[Cross-post from Bonnie Eisenman’s blog at https://blog.bonnieeisenman.com/projects/clojure-puzzles/. Bonnie is often found at the NYC Resistor craft nights]
I spent the last week learning Clojure and generating jigsaw puzzles as part of my one-week programming retreat at the Recurse Center.
Why jigsaw puzzles? I was motivated by two things: first, I wanted a good-sized language-learning project. Secondly, I was heavily inspired by the amazing, beautiful, intricate jigsaw puzzles produced by Nervous Systems and wanted to experiment with similar-ish generative methods. (I’m a sucker for generative things and hadn’t played with generative algorithms too much before.) If you want a crazy cool puzzle, seriously, go buy one from Nervous.
I think they turned out well!
Because I have access to NYC Resistor’s laser cutter, the obvious thing to do was generate SVGs which I could then laser cut. If you haven’t worked with SVG before, it’s an XML-based format for describing vector graphics. It’s pretty easy to generate “by hand”.
Here is what an SVG looks like, if you open it up with a text editor:
<svg width="100" height="100"> <circle cx="50" cy="50" r="40" stroke="green" stroke-width="4" fill="yellow" /> </svg>
This produces a yellow circle, centered at (50, 50), with a radius of 40, and a four-pixel green outline. You can view an SVG file in any web browser, or edit it in an editor like Inkscape.
I started by generating a “classic” jigsaw puzzle shape, and figuring out how to tile it.
But I wanted something more interesting than just a grid of similar puzzle pieces! My next step was to use a Voronoi diagram to draw more irregularly-sized polygons around “seed” points. At first this created some amusing failures:
Oops. This is what happens when you draw points at (x, x) instead of (x, y). Let’s fix those coordinates.
If we replace those straight lines with puzzle-piece edges, we get something that starts to look like a more interesting puzzle. There are still obviously flaws to be ironed out here (e.g. edge overlap).
I wanted to make more novel puzzle piece shapes, though, so I turned to the SVG
path type. You can draw Bézier curves in SVG pretty easily:
<path d="M 0 0 C 0 -100 50 -100 50 0 S 100 100 100 0" stroke="blue" fill="transparent" transform="translate(0 400)"/>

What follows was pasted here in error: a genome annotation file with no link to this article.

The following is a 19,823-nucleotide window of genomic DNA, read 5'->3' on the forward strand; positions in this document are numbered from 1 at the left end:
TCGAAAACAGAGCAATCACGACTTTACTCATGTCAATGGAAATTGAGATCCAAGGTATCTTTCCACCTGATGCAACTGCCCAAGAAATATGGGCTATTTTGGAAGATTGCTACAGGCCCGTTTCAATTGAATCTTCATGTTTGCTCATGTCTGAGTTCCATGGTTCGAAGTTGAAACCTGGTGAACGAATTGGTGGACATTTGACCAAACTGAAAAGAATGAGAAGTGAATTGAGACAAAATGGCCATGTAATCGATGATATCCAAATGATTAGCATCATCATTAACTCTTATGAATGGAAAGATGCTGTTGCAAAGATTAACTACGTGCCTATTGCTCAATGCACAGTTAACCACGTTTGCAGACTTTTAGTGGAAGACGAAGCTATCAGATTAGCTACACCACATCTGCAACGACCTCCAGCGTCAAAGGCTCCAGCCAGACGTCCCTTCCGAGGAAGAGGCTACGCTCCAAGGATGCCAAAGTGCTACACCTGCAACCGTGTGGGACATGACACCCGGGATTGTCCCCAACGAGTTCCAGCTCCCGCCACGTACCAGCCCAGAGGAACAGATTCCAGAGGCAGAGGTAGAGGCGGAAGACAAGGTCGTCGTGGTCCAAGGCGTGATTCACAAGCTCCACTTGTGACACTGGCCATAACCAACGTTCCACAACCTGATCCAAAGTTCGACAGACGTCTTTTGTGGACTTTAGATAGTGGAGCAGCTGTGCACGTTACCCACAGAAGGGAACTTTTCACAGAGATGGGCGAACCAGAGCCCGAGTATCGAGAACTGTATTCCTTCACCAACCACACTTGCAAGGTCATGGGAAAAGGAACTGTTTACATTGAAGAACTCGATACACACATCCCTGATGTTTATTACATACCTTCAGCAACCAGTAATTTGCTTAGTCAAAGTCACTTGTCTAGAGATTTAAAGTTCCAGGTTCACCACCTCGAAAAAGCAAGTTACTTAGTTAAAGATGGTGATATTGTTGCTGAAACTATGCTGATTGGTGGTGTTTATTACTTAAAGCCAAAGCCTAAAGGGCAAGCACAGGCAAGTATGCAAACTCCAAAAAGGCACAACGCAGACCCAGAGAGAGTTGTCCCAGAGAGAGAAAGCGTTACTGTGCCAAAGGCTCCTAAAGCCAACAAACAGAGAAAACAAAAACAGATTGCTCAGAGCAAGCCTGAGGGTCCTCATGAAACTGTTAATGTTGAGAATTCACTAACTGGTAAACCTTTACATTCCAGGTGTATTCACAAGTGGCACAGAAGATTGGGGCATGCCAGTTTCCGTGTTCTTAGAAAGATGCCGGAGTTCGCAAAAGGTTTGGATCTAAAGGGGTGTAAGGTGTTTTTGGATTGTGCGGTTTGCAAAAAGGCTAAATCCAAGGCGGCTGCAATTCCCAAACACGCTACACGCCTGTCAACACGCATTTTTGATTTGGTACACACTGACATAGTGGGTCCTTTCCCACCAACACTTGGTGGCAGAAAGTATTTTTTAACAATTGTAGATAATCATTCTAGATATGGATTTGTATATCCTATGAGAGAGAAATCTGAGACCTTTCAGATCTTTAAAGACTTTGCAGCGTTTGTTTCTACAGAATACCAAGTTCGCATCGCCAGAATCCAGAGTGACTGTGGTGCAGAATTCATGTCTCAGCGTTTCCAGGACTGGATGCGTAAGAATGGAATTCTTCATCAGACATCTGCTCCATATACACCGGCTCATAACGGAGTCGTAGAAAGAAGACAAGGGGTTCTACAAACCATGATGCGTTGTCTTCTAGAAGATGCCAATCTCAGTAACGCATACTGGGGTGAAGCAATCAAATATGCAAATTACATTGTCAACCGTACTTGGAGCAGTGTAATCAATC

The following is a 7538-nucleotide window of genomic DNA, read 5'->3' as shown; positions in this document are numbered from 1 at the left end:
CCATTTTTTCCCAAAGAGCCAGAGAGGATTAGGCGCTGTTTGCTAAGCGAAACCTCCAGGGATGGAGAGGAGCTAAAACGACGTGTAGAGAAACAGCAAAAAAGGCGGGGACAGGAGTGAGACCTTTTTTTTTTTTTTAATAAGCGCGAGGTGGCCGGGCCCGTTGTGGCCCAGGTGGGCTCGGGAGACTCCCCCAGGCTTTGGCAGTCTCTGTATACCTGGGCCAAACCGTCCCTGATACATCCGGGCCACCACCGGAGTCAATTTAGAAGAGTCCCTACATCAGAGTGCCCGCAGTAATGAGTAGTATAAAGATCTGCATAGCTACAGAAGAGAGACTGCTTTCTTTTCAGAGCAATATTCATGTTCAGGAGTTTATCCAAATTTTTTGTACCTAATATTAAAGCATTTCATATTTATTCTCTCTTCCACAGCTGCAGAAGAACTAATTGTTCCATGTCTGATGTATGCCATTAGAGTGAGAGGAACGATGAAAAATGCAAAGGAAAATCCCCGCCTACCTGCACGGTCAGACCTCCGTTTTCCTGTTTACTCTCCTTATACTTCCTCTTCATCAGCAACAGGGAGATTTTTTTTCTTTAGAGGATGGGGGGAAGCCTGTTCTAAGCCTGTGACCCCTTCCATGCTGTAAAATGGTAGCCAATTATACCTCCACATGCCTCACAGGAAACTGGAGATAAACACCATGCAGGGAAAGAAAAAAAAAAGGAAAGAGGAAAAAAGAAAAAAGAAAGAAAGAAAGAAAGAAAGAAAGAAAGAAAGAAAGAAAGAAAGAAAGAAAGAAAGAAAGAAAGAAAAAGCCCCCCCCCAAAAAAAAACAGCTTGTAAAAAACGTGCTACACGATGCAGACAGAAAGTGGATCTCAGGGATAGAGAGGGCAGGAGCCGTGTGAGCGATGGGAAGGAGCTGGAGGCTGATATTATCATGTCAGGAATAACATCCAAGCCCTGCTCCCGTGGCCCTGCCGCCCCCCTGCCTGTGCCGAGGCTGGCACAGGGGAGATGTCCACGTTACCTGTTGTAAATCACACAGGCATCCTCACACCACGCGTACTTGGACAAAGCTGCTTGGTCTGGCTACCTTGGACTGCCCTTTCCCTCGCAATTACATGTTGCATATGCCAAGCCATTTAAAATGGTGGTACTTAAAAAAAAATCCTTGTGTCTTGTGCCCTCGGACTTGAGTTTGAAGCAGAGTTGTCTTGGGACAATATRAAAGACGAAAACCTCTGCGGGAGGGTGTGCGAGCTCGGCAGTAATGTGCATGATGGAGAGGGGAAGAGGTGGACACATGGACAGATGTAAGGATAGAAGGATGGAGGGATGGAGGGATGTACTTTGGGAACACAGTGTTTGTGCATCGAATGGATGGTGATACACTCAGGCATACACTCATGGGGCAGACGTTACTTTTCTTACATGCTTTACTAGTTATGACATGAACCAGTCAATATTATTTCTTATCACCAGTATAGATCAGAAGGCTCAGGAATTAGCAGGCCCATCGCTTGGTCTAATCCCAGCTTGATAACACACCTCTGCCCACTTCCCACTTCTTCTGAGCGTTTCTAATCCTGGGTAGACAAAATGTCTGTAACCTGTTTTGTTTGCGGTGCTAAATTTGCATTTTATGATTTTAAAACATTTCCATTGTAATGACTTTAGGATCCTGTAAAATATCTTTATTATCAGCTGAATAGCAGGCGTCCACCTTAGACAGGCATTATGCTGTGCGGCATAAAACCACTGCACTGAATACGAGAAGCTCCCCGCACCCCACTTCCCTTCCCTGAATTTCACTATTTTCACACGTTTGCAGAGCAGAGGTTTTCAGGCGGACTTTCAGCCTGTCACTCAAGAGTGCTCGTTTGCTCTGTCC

OK, here’s what it looks like when we replace our puzzle piece shape with some random-ish curves:
Add more curves and it gets even better!
I also experimented with variations on how to place the seed points for my puzzle generation. Here’s one that’s based on a circular point distribution.
Now I had some monstrously-irregular puzzle pieces to play with. Cool! I wanted to take it one step further by implementing whimsy pieces. In jigsaw jargon, a whimsy piece is a themed, recognizably-shaped puzzle piece. They might be butterflies or people or letters or…you name it!
I modified my puzzle-generator to clear space for a whimsy piece, first testing it with circular whimsy pieces.
Then, using a kd-tree, I identified the whimsy piece’s nearest-neighbors and connected it back to the rest of the puzzle. Here’s a cat!
And, finally, I took these files over to NYC Resistor and lasered them.
It took a group of us about ninety minutes to solve the cat puzzle. Not bad for four days’ work!
All of the code is available on Github at bonniee/svg-puzzle-gen. (It’s my first Clojure program, so I’m sure there are plenty of non-idiomatic things happening there.)
Dependencies / thank-yous:
- Nervous Systems and their associated blog posts
- Living Clojure, the textbook I used to learn Clojure
- Recurse Center, for providing an inspiring and uplifting space in which to explore/learn/play
- The various people who pair-programmed with me on this puzzle! You’re all awesome 🙂
Testimonials from playtesters:
- “This is awesome!”
- “This is horrible!”
- “This is amazing! And by amazing I mean terrible!”
- “Why are all the puzzle pieces the same ???”
- “Is this supposed to be evil?”
- “How can I get one?”